DANVILLE – Sometime this week, Jill Myer will swim with dolphins, jet ski, parasail, go to a luau and climb Diamond Head volcanic crater in Waikiki.
On Wednesday, the 13-year-old Danville resident is taking her family to Hawaii as part of her six-day dream vacation.
Make-A-Wish Foundation of Illinois is helping her do it.
Jill is not terminally ill.
"For the most part, not all children are terminal," said Jessica Miller, spokeswoman for Make-A-Wish Foundation of Illinois. "It's not a qualifier."
What Jill does struggle with every day is panhypopituitarism – a condition where the pituitary gland does not release any hormones, some of which are necessary for growth and fighting infection.
But it doesn't slow her down.
Jill plays softball, soccer and the flute. She dances and sings as part of her school's show choir, The Red Coats.
She's on the student council at North Ridge Middle School. Next school year, she'll be an eighth-grader.
She's tall, slender and wears a size-10 shoe. One day, she hopes to be a supermodel.
"It's one of the crazy dreams," Jill said of her ideal job. "It's fabulous, really. You get paid a lot."
Her mother, Nancy Myer, calls her a clothes horse.
Jill was diagnosed with panhypopituitarism at 9 months old after she stopped eating and growing and slept all the time.
She takes three pills a day and gives herself a shot in the stomach each night. Her parents are constantly nearby with emergency medication.
If she breaks a bone or catches the flu, Jill needs a larger dose of cortisol to help fight infection. Without it, she could go into shock and die.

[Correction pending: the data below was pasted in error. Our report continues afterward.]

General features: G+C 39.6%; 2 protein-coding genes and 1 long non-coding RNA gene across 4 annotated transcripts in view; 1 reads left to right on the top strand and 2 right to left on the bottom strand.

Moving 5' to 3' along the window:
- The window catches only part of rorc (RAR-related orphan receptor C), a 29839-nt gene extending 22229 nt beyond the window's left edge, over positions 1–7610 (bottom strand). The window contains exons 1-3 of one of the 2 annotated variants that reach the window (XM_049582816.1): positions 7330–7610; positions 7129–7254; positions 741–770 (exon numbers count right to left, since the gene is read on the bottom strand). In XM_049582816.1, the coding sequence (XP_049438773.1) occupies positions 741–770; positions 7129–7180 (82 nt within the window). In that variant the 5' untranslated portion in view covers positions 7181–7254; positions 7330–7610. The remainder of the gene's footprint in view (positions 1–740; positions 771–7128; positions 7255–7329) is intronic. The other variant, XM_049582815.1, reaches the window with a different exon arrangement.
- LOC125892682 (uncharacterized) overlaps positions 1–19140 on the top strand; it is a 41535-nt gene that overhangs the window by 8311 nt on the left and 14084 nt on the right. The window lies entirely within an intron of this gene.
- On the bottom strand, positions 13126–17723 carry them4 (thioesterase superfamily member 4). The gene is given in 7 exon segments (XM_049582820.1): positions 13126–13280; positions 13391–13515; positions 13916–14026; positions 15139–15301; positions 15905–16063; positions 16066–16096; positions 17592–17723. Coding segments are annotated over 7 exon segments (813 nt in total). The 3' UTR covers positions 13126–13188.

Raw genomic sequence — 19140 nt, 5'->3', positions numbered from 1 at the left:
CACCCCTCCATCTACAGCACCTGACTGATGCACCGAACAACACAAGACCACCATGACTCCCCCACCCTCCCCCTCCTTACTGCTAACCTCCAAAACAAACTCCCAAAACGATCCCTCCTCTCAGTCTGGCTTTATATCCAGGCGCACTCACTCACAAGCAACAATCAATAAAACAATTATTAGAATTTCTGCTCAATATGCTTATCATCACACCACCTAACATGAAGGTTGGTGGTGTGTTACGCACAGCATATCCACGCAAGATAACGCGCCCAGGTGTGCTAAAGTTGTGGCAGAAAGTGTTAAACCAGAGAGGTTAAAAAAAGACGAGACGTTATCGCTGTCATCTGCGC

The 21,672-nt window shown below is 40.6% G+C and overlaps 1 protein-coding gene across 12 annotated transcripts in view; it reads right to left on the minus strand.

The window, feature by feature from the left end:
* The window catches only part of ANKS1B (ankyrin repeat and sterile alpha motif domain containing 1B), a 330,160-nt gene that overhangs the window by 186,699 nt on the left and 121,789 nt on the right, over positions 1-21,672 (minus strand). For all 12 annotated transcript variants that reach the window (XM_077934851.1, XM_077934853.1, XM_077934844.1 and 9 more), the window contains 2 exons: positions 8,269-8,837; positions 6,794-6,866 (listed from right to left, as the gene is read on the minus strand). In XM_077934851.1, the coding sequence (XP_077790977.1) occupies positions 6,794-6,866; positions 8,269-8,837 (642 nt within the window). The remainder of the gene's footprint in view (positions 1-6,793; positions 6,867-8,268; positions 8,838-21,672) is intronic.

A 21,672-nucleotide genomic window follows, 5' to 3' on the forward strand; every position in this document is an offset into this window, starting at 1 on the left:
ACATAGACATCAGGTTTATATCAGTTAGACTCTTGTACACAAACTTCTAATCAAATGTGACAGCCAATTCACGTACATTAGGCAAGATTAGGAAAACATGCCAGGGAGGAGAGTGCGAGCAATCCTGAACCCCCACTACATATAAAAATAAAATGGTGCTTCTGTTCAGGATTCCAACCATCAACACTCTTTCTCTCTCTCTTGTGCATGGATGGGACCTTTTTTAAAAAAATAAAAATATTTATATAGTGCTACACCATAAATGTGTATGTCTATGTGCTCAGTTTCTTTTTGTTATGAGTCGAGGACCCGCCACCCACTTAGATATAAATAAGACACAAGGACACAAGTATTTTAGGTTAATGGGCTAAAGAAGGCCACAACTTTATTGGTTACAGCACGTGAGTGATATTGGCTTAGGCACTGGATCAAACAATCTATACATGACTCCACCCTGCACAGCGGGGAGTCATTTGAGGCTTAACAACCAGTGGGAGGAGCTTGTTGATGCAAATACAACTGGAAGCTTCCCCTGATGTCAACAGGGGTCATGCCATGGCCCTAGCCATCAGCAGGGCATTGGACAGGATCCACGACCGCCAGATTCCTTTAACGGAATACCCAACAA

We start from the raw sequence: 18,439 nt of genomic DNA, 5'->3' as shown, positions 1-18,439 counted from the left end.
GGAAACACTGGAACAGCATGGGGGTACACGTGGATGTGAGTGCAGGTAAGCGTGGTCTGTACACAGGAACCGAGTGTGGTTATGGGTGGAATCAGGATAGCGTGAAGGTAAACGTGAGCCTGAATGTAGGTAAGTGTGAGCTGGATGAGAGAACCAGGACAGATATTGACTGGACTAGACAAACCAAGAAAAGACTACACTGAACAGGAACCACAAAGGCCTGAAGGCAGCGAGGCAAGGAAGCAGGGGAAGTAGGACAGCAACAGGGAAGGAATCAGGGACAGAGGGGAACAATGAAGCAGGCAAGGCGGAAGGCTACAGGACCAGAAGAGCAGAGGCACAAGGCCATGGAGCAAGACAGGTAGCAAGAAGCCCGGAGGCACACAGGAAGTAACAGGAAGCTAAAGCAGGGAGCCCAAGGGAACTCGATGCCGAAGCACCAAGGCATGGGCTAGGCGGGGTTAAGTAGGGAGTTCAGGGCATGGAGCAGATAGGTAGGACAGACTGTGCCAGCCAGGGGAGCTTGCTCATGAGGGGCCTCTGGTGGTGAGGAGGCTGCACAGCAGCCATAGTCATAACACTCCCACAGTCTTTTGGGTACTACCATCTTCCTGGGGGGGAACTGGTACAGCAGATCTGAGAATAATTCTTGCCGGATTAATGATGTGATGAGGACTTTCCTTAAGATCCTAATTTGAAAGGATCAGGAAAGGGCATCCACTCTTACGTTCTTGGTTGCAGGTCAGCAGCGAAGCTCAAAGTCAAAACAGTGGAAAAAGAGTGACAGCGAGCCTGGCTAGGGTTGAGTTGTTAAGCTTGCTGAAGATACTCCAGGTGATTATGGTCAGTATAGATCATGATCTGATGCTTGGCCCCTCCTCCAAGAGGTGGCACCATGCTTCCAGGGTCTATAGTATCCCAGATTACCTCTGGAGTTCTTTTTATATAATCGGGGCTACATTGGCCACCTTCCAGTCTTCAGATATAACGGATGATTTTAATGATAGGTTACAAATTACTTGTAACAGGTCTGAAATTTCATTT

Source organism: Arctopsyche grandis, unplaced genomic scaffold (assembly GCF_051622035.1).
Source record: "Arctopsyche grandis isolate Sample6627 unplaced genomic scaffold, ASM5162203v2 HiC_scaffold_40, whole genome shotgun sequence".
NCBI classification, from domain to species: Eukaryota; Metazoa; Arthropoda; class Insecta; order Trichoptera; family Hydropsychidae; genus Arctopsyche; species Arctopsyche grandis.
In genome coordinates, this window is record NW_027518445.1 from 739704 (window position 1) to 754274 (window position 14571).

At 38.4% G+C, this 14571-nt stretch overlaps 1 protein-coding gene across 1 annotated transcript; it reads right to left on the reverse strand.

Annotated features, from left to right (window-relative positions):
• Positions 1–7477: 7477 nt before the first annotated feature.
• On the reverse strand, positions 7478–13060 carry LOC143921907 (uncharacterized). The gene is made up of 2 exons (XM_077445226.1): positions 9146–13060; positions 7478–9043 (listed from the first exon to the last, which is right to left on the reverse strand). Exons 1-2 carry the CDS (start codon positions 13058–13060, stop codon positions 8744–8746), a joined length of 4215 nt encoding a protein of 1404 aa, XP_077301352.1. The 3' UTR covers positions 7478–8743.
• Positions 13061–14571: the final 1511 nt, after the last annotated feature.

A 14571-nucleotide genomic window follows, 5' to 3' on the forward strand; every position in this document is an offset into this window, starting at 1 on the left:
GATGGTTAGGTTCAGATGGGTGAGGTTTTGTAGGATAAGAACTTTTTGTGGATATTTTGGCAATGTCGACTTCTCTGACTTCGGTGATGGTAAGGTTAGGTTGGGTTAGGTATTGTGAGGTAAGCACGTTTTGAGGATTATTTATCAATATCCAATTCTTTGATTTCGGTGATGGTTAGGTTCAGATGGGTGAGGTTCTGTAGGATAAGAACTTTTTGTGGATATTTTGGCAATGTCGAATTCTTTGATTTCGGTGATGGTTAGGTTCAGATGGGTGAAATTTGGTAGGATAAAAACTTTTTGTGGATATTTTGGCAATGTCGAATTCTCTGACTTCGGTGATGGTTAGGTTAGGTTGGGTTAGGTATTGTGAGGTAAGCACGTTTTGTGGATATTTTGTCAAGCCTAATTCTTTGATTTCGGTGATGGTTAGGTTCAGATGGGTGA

The family pays $30,000 a year in medical costs for Jill's condition. Nancy Myer and her husband, Robert, own Danville Vacuum Cleaners and pay $2,500 a month in health insurance for the entire family.
Nancy Myer said the family has tried to make everything as normal as possible for Jill, but "it's worked against us, too."
They haven't told many people about Jill's illness.
As a result, when Jill is asked to take weekend trips with friends, Nancy Myer often turns them down because of the threat of an emergency.
"I can't put that (responsibility) on another parent," Nancy Myer said.
But all this will be put in the back of their minds when a limousine picks up the Myer family on Wednesday.
Jill said she thought of Hawaii because her fifth-grade teacher, Becky Burgoyne, talked about it so much.
"It sounded amazing," Jill said.
Two "wish granters" from the Make-A-Wish Foundation of Illinois – Janet Scharlau and Cheryl Huls – spent the past several months working with Jill to make this trip a reality.
Jill made all the decisions.
"Sometimes what you find with Make-A-Wish kids is so much in their lives is dictated," Scharlau said. "So when they get to choose, they blossom."
Miller said that the foundation grants about 600 wishes a year in a 70-county region. Each wish can cost an average of $5,000, not including donated air miles for plane tickets and other items.
"They don't have to be dying," Huls said. "They are in a crisis right now. Hopefully, they will come out of it."